Says Ciarra, "Having direct access to the Fluresh general counsel as a mentor has been an amazing resource. He gave me strategic advice on how to pivot my firm, and I recently started accepting clients in the cannabis industry."
Such access to professionals is a standard feature of incubator programs. The difference is that Fluresh has shared its resources with potential future competitors because Dennavvia believes competition and diversity in the cannabis industry will make it a better business for everyone.
Fluresh's employees and business partners share their expertise with the participants through interactive workshops and onsite facility tours. For instance, a construction company contracted by Fluresh taught participants what it takes to build a cultivation and extraction facility. A venture capital firm that raised funds for Fluresh taught participants the ins and outs of how to create pitch decks and secure investors.
Denavvia says her end goal is to graduate the SEP's participants into vendors of Fluresh as a way to build an equitable cannabis business ecosystem for all.
Advising minority farmers
Forty Acre Co-op, a mentorship program founded to help minority farmers gain access to valuable and vital resources of the burgeoning cannabis industry, is the brainchild of Angela Dawson. Angela is a farmer fighting against the racial discrimination black farmers have faced for centuries. As a black woman in the farming industry in Minnesota, she brings her knowledge and experience to her mission.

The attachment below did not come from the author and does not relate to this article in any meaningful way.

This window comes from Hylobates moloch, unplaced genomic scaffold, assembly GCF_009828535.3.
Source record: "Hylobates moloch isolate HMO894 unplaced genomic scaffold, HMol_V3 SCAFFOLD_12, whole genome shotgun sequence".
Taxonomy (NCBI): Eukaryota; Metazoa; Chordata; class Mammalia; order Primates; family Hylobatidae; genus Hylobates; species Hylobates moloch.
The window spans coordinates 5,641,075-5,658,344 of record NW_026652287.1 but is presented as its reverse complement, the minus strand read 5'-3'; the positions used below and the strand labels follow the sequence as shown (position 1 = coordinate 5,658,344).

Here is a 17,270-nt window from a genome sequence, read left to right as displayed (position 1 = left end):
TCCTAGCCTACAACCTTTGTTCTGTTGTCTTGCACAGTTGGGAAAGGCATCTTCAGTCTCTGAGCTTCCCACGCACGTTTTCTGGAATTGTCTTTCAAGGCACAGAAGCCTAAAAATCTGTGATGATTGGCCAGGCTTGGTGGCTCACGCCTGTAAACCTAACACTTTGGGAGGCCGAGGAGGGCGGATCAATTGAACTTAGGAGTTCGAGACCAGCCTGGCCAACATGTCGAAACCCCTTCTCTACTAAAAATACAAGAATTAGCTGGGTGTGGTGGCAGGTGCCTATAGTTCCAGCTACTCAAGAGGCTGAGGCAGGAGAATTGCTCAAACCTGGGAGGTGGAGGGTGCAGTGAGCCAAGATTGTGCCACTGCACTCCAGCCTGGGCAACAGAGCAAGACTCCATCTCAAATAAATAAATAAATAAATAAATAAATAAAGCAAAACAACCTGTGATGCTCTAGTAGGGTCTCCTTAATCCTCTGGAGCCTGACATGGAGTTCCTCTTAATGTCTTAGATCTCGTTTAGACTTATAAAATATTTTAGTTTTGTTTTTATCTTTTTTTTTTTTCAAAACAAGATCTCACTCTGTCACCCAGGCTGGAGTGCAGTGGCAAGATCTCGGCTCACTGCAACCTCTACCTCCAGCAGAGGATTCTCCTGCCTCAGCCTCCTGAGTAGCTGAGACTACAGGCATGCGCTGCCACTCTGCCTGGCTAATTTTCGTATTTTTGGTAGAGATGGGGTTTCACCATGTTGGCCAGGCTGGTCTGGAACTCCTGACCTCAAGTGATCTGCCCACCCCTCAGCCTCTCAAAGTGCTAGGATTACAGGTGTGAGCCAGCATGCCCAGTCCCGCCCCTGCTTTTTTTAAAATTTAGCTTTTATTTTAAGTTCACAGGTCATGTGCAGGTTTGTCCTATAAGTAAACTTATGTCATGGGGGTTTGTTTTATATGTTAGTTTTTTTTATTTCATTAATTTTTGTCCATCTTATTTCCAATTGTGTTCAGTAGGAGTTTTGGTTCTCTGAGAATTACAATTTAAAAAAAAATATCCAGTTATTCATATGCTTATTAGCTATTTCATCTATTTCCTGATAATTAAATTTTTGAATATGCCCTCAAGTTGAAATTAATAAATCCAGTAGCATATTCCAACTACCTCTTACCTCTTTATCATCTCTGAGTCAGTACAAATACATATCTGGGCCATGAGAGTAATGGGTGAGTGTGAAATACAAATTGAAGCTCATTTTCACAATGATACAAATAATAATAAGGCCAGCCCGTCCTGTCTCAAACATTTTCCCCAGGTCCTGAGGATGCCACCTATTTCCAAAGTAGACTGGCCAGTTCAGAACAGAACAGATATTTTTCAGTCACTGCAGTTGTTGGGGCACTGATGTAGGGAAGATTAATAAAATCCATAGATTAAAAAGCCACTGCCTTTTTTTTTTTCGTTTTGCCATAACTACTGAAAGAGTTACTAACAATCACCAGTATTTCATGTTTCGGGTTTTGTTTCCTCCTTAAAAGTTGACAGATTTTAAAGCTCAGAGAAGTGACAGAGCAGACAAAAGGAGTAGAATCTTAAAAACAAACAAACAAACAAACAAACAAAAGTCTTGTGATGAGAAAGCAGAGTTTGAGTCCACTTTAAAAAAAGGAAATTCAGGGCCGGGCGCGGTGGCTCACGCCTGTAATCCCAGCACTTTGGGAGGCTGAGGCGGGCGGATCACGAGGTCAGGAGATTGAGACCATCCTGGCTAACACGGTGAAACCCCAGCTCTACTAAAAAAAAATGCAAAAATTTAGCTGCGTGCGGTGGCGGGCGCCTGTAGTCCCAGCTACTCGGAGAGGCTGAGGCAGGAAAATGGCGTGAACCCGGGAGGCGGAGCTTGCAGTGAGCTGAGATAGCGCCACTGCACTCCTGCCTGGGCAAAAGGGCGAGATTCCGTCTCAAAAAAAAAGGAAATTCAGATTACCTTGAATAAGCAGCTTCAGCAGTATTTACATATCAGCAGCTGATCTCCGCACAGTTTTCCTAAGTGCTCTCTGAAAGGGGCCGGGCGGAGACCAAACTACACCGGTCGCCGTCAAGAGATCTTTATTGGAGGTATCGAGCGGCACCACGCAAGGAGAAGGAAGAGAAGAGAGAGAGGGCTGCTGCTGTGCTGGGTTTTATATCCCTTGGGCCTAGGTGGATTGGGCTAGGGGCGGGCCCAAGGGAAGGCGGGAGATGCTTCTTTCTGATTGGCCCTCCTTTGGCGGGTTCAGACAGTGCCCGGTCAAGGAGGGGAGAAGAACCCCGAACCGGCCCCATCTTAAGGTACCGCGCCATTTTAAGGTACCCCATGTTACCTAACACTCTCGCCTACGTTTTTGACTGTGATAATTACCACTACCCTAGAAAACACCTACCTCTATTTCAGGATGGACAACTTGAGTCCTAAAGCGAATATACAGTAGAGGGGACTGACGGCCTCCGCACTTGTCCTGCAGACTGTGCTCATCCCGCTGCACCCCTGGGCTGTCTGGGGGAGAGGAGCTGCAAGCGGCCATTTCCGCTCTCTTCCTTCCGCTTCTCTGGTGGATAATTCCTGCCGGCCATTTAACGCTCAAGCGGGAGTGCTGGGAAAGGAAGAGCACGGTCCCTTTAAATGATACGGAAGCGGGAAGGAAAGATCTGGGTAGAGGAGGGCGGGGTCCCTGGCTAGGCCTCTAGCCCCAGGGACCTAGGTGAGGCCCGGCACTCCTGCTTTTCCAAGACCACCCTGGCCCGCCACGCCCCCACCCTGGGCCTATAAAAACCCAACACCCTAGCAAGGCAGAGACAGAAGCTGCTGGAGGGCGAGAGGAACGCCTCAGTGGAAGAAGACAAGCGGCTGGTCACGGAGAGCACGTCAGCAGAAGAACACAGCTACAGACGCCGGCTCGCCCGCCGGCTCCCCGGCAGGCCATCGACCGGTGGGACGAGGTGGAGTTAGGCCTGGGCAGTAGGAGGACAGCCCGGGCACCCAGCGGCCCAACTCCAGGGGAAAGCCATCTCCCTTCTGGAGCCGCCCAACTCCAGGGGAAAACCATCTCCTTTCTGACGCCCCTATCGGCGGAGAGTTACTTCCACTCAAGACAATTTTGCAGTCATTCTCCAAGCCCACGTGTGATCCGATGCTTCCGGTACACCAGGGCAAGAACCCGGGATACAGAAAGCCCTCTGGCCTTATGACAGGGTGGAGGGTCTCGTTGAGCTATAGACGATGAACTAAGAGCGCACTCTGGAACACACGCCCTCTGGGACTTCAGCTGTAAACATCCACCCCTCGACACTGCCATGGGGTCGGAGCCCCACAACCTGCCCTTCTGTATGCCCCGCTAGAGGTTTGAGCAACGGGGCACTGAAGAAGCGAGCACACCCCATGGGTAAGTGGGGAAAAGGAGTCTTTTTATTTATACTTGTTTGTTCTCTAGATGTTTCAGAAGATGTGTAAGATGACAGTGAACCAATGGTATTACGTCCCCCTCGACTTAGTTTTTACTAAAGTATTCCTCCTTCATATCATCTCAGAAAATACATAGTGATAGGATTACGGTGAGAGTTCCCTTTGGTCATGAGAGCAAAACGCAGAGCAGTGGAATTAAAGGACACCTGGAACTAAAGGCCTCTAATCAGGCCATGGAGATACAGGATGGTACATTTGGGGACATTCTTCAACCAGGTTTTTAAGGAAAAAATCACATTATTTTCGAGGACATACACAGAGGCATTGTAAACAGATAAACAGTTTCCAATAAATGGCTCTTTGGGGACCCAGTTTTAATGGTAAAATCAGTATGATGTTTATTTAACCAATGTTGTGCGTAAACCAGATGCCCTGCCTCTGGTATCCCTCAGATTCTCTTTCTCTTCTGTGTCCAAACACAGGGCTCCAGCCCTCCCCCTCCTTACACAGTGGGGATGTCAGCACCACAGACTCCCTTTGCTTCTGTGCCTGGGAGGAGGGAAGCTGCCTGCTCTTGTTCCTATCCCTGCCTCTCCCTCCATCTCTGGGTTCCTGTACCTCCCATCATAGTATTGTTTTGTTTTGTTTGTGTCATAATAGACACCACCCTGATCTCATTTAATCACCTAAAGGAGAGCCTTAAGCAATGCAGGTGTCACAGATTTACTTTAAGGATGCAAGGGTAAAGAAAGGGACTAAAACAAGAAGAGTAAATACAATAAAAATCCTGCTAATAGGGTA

According to the US Department of Agriculture, in 1920, black farmers operated over 925,000 farms in the United States; in 2017, the United States census identified just under 50,000 black farmers in the US, accounting for 1.4 percent of the country's population 3.4 million producers. In 2020, 98% of COVID-19 emergency funding by the federal government went to white farmers. The non-profit, Environmental Working Group calculated that the average white farmer received $3,398, whereas the average Black farmer received $422.
Angela faced this same type of discriminatory practice when she applied for a small grant from the USDA to purchase farm equipment to help her business stay competitive. During the process, one USDA agent told Angela that she had never before seen a woman farmer seeking government funding and implied that, as a woman, she was in over her head and not qualified to run a farm.
The agent suggested that Angela re-apply with a man to increase her chances for the grant. Angela did not re-apply, and she did not receive the funding. Many state laws recently enacted to legalize marijuana identify the elimination of these discriminatory practices as a matter of public interest. By prioritizing assistance to minorities, SEPs will serve that public interest.
Angela fought back against the discrimination she faced with grass-roots activism and co-founded 40 Acre Co-op. And she's not stopping there; she is actively seeking a seat on the Minnesota Cannabis Board to make sure legislation does not exclude the underserved from a lucrative cannabis industry and includes SEPs as an essential element of the laws.